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Writ petition v foreign firms unlikely to hit SC as raft of US, UK, Oz firms grab Dua, Kachwaha and counsel

The government appears to have scrapped plans to move the Chennai writ petition against 31 foreign law firms to the Supreme Court, as law firms Dua Associates and Kachwaha & Partners alongside a raft of senior counsel appeared for nine US firms, Slaughter and May, the LPO Integreon, and two Australian firms.

The petitioner's plea for an injunction against the foreign firms was stayed for two weeks until the government and foreign firms could formulate responses.

Government counsel and additional solicitor general of India Muthukrishnan Ravindran prayed for more time, citing pending discussions between the government and the BCI on regulating foreign firms. Government counsel did not mention Veerappa Moily's plans of 20 July that the case should be moved to the Supreme Court.

The court ordered the respondents to file their counter-affidavits by the next hearing on 19 August, when the question of permanent stay would be adjudicated based on the written and oral submissions of the parties.     

Advisory circles

National law firm Dua Associates was instructed by nine American law firms with Chennai partner R Senthil Kumar leading the team and instructing counsel Rahul Balaji and senior advocate A L Somayaji on behalf of US-based law firms.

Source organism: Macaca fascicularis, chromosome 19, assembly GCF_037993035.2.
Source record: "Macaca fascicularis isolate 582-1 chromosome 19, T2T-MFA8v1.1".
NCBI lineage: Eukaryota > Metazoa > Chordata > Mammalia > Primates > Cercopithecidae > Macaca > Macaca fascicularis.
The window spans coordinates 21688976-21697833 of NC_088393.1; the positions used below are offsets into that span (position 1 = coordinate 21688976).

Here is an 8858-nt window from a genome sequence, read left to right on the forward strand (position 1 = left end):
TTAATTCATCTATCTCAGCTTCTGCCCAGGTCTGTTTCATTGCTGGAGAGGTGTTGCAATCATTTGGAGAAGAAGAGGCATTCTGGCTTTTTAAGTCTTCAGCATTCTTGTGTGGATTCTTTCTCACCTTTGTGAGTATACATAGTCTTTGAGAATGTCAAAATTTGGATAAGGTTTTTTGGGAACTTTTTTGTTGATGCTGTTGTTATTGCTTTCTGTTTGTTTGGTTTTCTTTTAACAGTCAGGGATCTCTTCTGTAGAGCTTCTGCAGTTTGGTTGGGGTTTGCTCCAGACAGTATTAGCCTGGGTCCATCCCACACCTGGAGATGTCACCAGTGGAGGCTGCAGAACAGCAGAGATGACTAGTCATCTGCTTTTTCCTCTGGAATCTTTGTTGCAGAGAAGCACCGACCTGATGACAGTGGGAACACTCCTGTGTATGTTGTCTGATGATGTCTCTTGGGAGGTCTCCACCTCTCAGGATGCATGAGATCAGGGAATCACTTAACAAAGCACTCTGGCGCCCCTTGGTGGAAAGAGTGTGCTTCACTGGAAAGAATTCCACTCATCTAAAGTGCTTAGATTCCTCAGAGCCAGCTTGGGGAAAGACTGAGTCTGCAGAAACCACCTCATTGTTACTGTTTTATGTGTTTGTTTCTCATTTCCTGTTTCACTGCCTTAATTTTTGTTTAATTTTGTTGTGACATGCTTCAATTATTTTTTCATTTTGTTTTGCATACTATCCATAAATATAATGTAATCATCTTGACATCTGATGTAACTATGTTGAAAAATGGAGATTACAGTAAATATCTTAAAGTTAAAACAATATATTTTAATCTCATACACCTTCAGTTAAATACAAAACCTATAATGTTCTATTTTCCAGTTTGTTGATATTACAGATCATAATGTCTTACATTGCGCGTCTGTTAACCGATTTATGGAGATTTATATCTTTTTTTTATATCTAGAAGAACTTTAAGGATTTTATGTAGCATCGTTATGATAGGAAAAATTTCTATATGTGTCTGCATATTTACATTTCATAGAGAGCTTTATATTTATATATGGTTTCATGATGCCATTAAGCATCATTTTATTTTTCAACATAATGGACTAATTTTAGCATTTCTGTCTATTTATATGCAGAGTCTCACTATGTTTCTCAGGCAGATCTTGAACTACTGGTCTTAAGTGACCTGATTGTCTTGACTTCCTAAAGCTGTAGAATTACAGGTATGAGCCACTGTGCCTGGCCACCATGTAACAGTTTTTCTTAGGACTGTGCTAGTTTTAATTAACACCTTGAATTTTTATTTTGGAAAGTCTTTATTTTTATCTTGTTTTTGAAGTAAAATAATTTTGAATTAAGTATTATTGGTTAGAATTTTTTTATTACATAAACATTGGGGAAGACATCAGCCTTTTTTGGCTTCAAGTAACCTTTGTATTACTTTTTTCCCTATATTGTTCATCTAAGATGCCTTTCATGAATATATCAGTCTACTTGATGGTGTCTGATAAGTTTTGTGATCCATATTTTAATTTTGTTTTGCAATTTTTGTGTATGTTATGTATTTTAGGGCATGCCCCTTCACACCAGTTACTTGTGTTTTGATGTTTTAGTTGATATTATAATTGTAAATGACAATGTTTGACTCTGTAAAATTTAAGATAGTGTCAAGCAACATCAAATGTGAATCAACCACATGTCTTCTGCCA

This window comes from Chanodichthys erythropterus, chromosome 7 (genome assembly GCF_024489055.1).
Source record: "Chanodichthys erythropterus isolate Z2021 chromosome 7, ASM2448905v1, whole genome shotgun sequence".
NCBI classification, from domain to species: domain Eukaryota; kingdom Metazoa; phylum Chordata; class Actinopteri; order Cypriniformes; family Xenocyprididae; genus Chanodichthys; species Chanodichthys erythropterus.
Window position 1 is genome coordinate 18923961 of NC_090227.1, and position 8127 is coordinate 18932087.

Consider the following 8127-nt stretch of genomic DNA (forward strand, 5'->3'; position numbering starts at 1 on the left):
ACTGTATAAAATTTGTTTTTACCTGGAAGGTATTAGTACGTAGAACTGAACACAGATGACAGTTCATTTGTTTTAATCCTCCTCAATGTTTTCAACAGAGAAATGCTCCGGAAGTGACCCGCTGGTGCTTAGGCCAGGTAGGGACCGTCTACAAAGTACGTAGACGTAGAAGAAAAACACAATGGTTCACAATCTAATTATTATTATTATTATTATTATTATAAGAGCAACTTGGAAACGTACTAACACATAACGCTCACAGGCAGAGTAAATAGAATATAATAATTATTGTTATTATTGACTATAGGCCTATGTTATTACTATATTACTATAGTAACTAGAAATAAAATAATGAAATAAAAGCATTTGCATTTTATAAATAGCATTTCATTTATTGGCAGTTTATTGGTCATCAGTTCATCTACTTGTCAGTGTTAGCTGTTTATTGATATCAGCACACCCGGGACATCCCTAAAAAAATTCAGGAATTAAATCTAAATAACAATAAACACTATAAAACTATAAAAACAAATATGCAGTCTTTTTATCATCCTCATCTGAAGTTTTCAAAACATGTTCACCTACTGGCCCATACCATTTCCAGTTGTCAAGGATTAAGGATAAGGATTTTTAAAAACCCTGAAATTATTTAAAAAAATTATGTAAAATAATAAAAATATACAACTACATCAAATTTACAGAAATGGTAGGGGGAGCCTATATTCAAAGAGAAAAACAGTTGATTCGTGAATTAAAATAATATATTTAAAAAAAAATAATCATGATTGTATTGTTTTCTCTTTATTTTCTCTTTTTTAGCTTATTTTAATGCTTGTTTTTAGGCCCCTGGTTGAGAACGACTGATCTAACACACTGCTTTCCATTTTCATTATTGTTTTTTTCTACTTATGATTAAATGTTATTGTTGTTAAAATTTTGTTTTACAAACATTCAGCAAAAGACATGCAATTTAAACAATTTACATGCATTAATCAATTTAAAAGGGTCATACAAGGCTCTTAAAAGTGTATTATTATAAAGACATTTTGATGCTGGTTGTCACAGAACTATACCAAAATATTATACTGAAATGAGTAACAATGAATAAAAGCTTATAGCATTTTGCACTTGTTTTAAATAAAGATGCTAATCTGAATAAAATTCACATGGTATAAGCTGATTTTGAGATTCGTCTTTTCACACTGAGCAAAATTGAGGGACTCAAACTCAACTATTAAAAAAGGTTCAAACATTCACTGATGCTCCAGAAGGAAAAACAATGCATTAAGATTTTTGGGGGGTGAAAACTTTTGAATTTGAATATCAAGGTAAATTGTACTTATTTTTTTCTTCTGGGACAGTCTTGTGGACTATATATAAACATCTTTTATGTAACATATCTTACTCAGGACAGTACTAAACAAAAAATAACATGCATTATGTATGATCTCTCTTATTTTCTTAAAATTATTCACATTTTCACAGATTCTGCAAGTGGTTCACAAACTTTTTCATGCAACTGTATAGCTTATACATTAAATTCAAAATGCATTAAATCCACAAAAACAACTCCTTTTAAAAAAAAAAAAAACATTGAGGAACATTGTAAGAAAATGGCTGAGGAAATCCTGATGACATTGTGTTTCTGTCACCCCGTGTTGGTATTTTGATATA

Dua Associates is understood to have been jointly instructed for several months by US firms Wilmer Hale, Shearman & Sterling, Davis Polk & Wardwell, Akin Gump Strauss Hauer & Feld, Pillsbury Winthrop Shaw Pittman, Wilson Sonsini Goodrich & Rosati, Arnold & Porter, Covington & Burling and Mayer Brown.

Slaughter and May was the only UK firm that entered appearance today and was represented by dispute resolution specialist firm Kachwaha & Partners through Kachwaha & Partners local counsel Sundar Narayan and senior advocate Yashod Vardhan. 

Kachwaha partner Dharmendra Rautray said: "The matter was listed today and one of our partners has travelled to Chennai. We’re briefing Yashod Vardhan, who is an erstwhile partner of our firm and now is a senior advocate in Chennai [...], on behalf of Slaughter and May."

Rautray added that Kachwaha & Partners had a long-term association with Slaughter and May, having acted in a number of dispute resolution matters for the firm's clients.

The sole legal process outsourcing (LPO) company respondent Integreon instructed Chennai senior counsel Sriram Panchu.

Australian law firms Freehills and Clayton Utz meanwhile instructed the law offices of advocate K S Natarajan, with Natarajan and advocates T Saikrishnan and P Pavan Kumar jointly representing the firms.

The additional solicitor general Ravindran with advocate P Raman appeared for the government and BCI respondents respectively.

The day's events

Recounting the day's roughly half-hour-long proceedings, Dua's Kumar told Legally India: "First Mr Ravindran told the court that the government of India is going into discussions with the Bar Council with a view to frame guidelines. He said that a meeting is scheduled early next month and therefore he wanted eight weeks time to file a counter.